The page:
Sauron's arrival greatly changes the Greenwood (also known as Greenwood the Great). This darkening, combined with the arrival of giant spiders, bats, and orcs, gives the forest a new name: the Mirkwood. Only Thranduil's Halls, on the edge of the forest, are saved from this spreading darkness. Bilbo, who is fond of the darkness of Hobbit holes, recognises that the darkness of the Mirkwood is more oppressive and hopeless than a simple lack of light should provide.
The group could, and did, light fires in the Mirkwood - but they soon gave up. The fires attracted "hundreds of eyes". Worse, the light attracted moths, which in turn attracted bats. It was easier, and less unsettling, to avoid the attention that fires provided:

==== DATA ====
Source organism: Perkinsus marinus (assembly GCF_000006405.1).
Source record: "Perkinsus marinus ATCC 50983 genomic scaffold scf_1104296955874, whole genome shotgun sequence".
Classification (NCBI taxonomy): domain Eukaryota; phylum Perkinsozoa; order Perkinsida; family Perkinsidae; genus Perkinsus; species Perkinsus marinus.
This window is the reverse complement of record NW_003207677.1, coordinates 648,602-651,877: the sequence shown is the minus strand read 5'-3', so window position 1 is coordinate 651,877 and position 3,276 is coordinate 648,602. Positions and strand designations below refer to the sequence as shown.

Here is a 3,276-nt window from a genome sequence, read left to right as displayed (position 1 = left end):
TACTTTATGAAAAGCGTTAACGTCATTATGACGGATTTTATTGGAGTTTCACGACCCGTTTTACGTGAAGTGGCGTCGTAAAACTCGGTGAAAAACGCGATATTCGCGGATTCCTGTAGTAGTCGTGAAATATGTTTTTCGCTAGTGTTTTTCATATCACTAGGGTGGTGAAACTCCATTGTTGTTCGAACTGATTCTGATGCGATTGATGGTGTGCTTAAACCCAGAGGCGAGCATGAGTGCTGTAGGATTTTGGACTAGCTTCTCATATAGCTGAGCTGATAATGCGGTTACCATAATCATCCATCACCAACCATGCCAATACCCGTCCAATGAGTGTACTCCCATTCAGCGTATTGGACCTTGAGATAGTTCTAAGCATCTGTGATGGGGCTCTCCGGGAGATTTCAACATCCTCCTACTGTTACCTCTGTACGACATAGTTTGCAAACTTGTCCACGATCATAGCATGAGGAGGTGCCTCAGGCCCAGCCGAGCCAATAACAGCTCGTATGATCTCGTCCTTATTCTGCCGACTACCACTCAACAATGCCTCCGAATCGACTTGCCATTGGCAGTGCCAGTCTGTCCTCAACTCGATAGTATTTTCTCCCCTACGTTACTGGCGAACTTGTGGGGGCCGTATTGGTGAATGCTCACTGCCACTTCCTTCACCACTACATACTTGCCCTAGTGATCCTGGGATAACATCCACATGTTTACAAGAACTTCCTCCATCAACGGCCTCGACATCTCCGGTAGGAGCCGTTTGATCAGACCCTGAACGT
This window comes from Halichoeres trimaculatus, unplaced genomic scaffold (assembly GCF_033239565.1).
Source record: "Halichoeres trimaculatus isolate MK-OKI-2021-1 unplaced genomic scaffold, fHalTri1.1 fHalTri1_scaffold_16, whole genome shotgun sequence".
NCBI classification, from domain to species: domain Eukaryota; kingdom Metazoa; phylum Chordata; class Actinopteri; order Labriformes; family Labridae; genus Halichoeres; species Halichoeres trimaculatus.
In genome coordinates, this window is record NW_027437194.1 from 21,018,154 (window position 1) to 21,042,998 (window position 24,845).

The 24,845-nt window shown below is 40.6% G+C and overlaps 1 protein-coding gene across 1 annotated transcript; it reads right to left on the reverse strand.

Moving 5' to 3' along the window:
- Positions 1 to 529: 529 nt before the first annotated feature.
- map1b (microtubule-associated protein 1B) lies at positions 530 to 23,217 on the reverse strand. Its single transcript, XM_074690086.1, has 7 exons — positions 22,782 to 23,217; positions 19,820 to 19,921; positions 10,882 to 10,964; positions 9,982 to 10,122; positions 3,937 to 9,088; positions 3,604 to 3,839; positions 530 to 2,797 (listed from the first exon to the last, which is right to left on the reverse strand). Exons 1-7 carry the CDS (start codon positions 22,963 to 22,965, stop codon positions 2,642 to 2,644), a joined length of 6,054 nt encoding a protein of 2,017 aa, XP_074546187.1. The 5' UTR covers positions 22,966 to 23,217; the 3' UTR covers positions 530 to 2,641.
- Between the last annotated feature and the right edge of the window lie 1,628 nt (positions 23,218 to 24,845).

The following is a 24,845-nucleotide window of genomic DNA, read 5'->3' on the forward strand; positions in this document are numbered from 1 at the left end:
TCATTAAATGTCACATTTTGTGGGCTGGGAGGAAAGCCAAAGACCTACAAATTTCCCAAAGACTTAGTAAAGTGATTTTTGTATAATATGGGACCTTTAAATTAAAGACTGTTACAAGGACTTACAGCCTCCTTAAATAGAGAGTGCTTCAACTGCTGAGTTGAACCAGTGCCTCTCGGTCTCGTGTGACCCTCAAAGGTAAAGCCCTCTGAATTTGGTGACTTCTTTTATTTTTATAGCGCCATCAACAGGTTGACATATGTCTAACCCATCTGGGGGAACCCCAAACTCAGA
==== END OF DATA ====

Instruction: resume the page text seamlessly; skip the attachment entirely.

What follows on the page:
Although it was not yet very cold, they tried lighting watch-fires at night, but they soon gave that up. It seemed to bring hundreds and hundreds of eyes all round them, though the creatures, whatever they were, were careful never to let their bodies show in the little flicker of the flames. Worse still it brought thousands of dark-grey and black moths, some nearly as big as your hand, flapping and whirring round their ears. They could not stand that, nor the huge bats, black as a top-hat, either; so they gave up fires and sat at night and dozed in the enormous uncanny darkness. (Hobbit Ch. 8)
There are references to the Mirkwood in Chapters 7 and 8 of the Hobbit, as well as other works by Tolkien. Indeed the first four paragraphs of Chapter 8 "Flies and Spiders" are dedicated to describing the environment of the Mirkwood.